SYSTEMS FOR CRITICAL SOCIAL ENGAGEMENT and REAL TIME ACTIONS
As a multidisciplinary artist, I work with an urgency to create socially engaged art. This need was born from a seminal and devastating event in my life: In 1995 my brother was sentenced to life in prison. Beyond the familial tragedy and personal commitment to biweekly visits to a maximum-security facility, I became deeply involved in prison abolition education and volunteered at the Prison Activist Resource Center. I began to imagine creating art that could change society and was encouraged by the prison activists to actualize these ideas. From this supposition, I created my first multidisciplinary art event, which attracted artists, activists and scholars committed to dissecting the prison industrial complex. Since then, I have been preoccupied with the idea that relational experiences can connect us to a reality beyond our immediate existence. With a necessity to communicate—both in the literal and abstract sense—I strive to create meaningful situations that can be conveyed through tactical objects, participatory processes and real-time actions.
For the past years, I have produced a series of works by creating “tactical situations” that explore social issues about migration, gentrification, incarceration and race. These situations have meant to deliver similar experiences to play, chance, plot, role-play, and social networking. Much of this work has been done in collaboration with friends, audiences and colleagues. Participants and creators become involved in temporary illusions that appear to be literal, critical and conceptual. For example, “Hunting the Now” is a game (17” x 11” inches offset double-sided print), I created in collaboration with art therapist Fiona Glass and radical historian Chris Carlson, under the alias The Counter Narrative Society. The piece was a bilingual treasure hunt that humorously engaged artists and audiences to reflect on the fading history of two parallel streets impacted by gentrification and migration. As we distributed the game containing 15 destinations, participants were given a disposable camera to capture their own impressions. A participant from the game wrote in her blog: “When we took pictures of the future condominiums that will stand on Mission and 18th, we tried to capture the way the bare pipes and scaffolding made the construction site look like a prison.”
Heavily influenced by anti-art, conceptual art and anti-oppression movements, the general goal of my art making is to develop systems of critical social engagement and real-time actions to address ethical-social dilemmas. Here are two theoretical art contexts I enjoy exploring and will be further investigating in my graduate work at MIT’s Visual Arts Program (VAP):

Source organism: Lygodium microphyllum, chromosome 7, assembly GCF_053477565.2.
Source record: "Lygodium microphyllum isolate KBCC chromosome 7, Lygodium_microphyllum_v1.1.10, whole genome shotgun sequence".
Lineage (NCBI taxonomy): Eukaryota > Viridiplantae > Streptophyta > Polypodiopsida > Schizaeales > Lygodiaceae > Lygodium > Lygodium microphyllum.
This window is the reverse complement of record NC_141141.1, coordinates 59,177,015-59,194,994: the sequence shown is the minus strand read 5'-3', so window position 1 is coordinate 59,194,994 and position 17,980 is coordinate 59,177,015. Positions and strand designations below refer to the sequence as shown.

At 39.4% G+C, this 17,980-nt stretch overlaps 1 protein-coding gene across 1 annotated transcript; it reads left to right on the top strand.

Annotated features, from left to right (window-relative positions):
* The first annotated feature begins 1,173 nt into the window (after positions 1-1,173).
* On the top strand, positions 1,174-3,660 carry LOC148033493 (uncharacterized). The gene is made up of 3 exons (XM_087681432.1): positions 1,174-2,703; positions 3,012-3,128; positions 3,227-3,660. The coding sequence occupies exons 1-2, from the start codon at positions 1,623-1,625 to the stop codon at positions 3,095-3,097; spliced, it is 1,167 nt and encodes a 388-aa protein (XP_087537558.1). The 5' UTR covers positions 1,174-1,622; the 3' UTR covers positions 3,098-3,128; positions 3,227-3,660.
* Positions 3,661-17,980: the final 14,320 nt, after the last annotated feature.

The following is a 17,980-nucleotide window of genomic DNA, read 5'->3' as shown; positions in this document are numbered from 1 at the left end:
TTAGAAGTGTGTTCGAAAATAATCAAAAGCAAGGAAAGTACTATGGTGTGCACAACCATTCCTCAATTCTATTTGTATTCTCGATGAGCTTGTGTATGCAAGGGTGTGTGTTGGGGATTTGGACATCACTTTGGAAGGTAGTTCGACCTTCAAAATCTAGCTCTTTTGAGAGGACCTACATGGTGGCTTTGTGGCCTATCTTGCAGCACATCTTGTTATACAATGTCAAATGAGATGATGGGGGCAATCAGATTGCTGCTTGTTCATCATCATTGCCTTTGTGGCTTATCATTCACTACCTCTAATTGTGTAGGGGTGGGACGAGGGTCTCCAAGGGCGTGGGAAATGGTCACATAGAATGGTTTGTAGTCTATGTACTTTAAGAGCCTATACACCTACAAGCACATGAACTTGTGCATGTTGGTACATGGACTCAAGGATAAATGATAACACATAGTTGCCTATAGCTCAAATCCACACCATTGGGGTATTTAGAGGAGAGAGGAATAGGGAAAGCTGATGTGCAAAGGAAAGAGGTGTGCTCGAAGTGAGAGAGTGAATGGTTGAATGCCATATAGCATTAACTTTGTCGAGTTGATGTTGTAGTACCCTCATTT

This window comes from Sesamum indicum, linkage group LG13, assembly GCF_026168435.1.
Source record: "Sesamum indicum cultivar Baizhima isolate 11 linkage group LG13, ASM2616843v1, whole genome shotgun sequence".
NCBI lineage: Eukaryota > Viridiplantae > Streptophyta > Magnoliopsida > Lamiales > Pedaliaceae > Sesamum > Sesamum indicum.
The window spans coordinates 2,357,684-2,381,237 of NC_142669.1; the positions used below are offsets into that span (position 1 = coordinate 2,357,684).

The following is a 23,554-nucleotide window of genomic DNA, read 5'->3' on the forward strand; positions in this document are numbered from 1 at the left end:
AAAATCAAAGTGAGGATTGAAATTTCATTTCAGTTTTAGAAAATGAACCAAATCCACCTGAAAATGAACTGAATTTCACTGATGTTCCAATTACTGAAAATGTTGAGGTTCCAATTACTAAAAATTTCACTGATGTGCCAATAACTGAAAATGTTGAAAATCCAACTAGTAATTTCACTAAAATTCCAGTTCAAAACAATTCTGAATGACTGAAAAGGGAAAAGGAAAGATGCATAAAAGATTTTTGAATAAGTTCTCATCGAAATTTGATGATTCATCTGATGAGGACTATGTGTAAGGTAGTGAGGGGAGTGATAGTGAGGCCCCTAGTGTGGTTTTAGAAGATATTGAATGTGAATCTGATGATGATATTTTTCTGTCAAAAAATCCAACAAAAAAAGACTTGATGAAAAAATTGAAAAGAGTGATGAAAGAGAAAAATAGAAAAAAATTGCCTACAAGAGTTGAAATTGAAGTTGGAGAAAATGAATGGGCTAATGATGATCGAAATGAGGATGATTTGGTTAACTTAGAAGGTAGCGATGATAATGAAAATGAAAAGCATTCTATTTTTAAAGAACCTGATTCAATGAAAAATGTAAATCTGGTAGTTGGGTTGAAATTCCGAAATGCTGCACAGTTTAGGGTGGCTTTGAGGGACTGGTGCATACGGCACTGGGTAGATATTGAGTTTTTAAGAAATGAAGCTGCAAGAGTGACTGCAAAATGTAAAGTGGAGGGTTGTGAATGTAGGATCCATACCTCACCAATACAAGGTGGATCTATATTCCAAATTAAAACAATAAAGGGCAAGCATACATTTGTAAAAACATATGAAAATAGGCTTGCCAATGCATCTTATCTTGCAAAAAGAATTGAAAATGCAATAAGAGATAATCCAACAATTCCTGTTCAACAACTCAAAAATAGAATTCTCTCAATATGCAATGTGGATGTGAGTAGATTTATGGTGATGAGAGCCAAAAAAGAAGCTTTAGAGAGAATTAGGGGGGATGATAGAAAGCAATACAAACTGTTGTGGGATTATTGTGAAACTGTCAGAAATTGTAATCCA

The first is to develop projects that function as the “Critical Artist” in the development of “Inter-Human Aesthetics” – an idea that is deeply influenced by Joseph Beuys, Ligia Clark, Guillermo Gomez-Peña and Nicolas Bourriaud who have coined the following concepts: 1) The artist’s role as a social engineer in the production of “social-sculptures”; 2) The object as visual device which “dissolves into an awareness of the body”; 3) The body as a site in lieu of “border-crossing”; 4) The methods for social engagements as “relational aesthetics”.
With the second context I investigate the inter-human relations and real time actions as a “make – believe world”. Catherine Bates’ distinctions between how the Theorist of Play differs from the playwright in their intention to create “man-made illusions of the play-world” are essential in creating these works. To Bates, the theorist of play is so conscious of the implications of her actions that she finds herself “discovering that everything – including [her] own claim to credibility – is a game.” The playwright, on the contrary, “fashions plots, constructs myths, and lures players, readers and spectators into a world that neither conceals its illusoriness nor seek to propose that there is anything behind or beyond.” In this sense, I see my work and my body functioning both as the theorist of play and the playwright in the construction of tactical situations.
Working from these frameworks, I originate situations as systems that have taken the shape of:
• Objects and Designs as functional tools for tactical expression
• The whole-body as performers, altered identities and game players
• Installations and Public Interventions as spaces for social engagement
Changing society takes more than one person’s desire and effort, likewise it requires a great deal of public participation to create tactical situations that address specific social issues. Yet, these works when properly deployed, may be transformative to individuals, whose actions might otherwise be eclipsed by group actions.
Mabel Negrete © 2009 – [With editing contributions by: Mark Almanza, Lauren Elder and Ann Schnake]